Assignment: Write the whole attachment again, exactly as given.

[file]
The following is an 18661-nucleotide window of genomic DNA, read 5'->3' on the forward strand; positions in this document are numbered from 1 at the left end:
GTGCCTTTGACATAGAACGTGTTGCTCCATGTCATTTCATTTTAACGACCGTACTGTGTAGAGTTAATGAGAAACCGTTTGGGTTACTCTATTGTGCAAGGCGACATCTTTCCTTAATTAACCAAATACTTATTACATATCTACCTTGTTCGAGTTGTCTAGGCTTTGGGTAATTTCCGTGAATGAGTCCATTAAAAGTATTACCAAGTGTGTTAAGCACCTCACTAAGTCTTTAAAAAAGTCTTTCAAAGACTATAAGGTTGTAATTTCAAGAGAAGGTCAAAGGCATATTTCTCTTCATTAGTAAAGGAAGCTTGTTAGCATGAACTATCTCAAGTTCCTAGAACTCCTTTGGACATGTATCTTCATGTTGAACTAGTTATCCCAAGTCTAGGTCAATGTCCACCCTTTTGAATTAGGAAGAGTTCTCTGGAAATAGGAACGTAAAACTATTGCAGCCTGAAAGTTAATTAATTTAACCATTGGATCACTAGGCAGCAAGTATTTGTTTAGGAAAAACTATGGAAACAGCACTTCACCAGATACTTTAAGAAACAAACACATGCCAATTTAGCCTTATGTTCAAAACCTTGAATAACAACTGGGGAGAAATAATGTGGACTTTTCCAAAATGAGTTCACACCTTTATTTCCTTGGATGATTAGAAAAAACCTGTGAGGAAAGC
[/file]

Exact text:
The following is an 18661-nucleotide window of genomic DNA, read 5'->3' on the forward strand; positions in this document are numbered from 1 at the left end:
GTGCCTTTGACATAGAACGTGTTGCTCCATGTCATTTCATTTTAACGACCGTACTGTGTAGAGTTAATGAGAAACCGTTTGGGTTACTCTATTGTGCAAGGCGACATCTTTCCTTAATTAACCAAATACTTATTACATATCTACCTTGTTCGAGTTGTCTAGGCTTTGGGTAATTTCCGTGAATGAGTCCATTAAAAGTATTACCAAGTGTGTTAAGCACCTCACTAAGTCTTTAAAAAAGTCTTTCAAAGACTATAAGGTTGTAATTTCAAGAGAAGGTCAAAGGCATATTTCTCTTCATTAGTAAAGGAAGCTTGTTAGCATGAACTATCTCAAGTTCCTAGAACTCCTTTGGACATGTATCTTCATGTTGAACTAGTTATCCCAAGTCTAGGTCAATGTCCACCCTTTTGAATTAGGAAGAGTTCTCTGGAAATAGGAACGTAAAACTATTGCAGCCTGAAAGTTAATTAATTTAACCATTGGATCACTAGGCAGCAAGTATTTGTTTAGGAAAAACTATGGAAACAGCACTTCACCAGATACTTTAAGAAACAAACACATGCCAATTTAGCCTTATGTTCAAAACCTTGAATAACAACTGGGGAGAAATAATGTGGACTTTTCCAAAATGAGTTCACACCTTTATTTCCTTGGATGATTAGAAAAAACCTGTGAGGAAAGC